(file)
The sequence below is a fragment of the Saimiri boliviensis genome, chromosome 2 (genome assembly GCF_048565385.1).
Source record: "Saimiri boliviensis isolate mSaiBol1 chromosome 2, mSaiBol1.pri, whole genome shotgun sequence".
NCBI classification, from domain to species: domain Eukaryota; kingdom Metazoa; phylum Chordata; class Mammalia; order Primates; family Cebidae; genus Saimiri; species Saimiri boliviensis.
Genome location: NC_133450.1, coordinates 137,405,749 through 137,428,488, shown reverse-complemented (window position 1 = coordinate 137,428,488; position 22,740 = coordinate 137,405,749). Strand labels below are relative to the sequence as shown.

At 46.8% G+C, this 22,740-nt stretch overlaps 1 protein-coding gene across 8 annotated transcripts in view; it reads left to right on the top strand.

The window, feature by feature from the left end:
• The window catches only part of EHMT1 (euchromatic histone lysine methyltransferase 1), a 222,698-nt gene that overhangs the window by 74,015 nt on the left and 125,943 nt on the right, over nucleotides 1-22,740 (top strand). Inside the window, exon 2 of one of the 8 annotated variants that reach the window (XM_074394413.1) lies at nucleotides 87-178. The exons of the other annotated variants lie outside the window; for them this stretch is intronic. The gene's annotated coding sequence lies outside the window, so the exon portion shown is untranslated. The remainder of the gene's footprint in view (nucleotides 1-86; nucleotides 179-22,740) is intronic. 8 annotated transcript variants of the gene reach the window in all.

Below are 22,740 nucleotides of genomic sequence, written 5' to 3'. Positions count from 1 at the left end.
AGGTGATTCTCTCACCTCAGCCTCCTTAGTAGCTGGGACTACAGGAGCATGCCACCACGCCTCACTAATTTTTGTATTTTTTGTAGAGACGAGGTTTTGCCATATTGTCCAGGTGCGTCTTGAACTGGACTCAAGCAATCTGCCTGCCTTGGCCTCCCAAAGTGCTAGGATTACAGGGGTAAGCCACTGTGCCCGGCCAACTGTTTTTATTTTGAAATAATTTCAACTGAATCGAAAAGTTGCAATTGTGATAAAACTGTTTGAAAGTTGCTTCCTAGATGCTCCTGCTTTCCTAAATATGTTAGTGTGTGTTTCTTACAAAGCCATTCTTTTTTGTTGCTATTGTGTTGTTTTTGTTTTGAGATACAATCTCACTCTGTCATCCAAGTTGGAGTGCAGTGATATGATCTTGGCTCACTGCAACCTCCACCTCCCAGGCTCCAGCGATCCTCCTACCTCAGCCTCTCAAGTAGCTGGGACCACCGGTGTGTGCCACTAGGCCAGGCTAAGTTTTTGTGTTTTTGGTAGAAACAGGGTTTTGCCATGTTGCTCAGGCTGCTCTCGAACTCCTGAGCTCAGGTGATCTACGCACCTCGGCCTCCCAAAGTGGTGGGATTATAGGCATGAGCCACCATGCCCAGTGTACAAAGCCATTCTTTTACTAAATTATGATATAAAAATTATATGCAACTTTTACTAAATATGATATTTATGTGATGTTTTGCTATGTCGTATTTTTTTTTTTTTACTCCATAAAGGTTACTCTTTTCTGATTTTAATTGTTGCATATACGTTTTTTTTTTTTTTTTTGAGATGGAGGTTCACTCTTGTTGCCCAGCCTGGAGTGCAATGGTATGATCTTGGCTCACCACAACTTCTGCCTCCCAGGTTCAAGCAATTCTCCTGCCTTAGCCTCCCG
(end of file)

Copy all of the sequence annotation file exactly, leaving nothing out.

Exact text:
The sequence below is a fragment of the Saimiri boliviensis genome, chromosome 2 (genome assembly GCF_048565385.1).
Source record: "Saimiri boliviensis isolate mSaiBol1 chromosome 2, mSaiBol1.pri, whole genome shotgun sequence".
NCBI classification, from domain to species: domain Eukaryota; kingdom Metazoa; phylum Chordata; class Mammalia; order Primates; family Cebidae; genus Saimiri; species Saimiri boliviensis.
Genome location: NC_133450.1, coordinates 137,405,749 through 137,428,488, shown reverse-complemented (window position 1 = coordinate 137,428,488; position 22,740 = coordinate 137,405,749). Strand labels below are relative to the sequence as shown.

At 46.8% G+C, this 22,740-nt stretch overlaps 1 protein-coding gene across 8 annotated transcripts in view; it reads left to right on the top strand.

The window, feature by feature from the left end:
• The window catches only part of EHMT1 (euchromatic histone lysine methyltransferase 1), a 222,698-nt gene that overhangs the window by 74,015 nt on the left and 125,943 nt on the right, over nucleotides 1-22,740 (top strand). Inside the window, exon 2 of one of the 8 annotated variants that reach the window (XM_074394413.1) lies at nucleotides 87-178. The exons of the other annotated variants lie outside the window; for them this stretch is intronic. The gene's annotated coding sequence lies outside the window, so the exon portion shown is untranslated. The remainder of the gene's footprint in view (nucleotides 1-86; nucleotides 179-22,740) is intronic. 8 annotated transcript variants of the gene reach the window in all.

Below are 22,740 nucleotides of genomic sequence, written 5' to 3'. Positions count from 1 at the left end.
AGGTGATTCTCTCACCTCAGCCTCCTTAGTAGCTGGGACTACAGGAGCATGCCACCACGCCTCACTAATTTTTGTATTTTTTGTAGAGACGAGGTTTTGCCATATTGTCCAGGTGCGTCTTGAACTGGACTCAAGCAATCTGCCTGCCTTGGCCTCCCAAAGTGCTAGGATTACAGGGGTAAGCCACTGTGCCCGGCCAACTGTTTTTATTTTGAAATAATTTCAACTGAATCGAAAAGTTGCAATTGTGATAAAACTGTTTGAAAGTTGCTTCCTAGATGCTCCTGCTTTCCTAAATATGTTAGTGTGTGTTTCTTACAAAGCCATTCTTTTTTGTTGCTATTGTGTTGTTTTTGTTTTGAGATACAATCTCACTCTGTCATCCAAGTTGGAGTGCAGTGATATGATCTTGGCTCACTGCAACCTCCACCTCCCAGGCTCCAGCGATCCTCCTACCTCAGCCTCTCAAGTAGCTGGGACCACCGGTGTGTGCCACTAGGCCAGGCTAAGTTTTTGTGTTTTTGGTAGAAACAGGGTTTTGCCATGTTGCTCAGGCTGCTCTCGAACTCCTGAGCTCAGGTGATCTACGCACCTCGGCCTCCCAAAGTGGTGGGATTATAGGCATGAGCCACCATGCCCAGTGTACAAAGCCATTCTTTTACTAAATTATGATATAAAAATTATATGCAACTTTTACTAAATATGATATTTATGTGATGTTTTGCTATGTCGTATTTTTTTTTTTTTACTCCATAAAGGTTACTCTTTTCTGATTTTAATTGTTGCATATACGTTTTTTTTTTTTTTTTTGAGATGGAGGTTCACTCTTGTTGCCCAGCCTGGAGTGCAATGGTATGATCTTGGCTCACCACAACTTCTGCCTCCCAGGTTCAAGCAATTCTCCTGCCTTAGCCTCCCG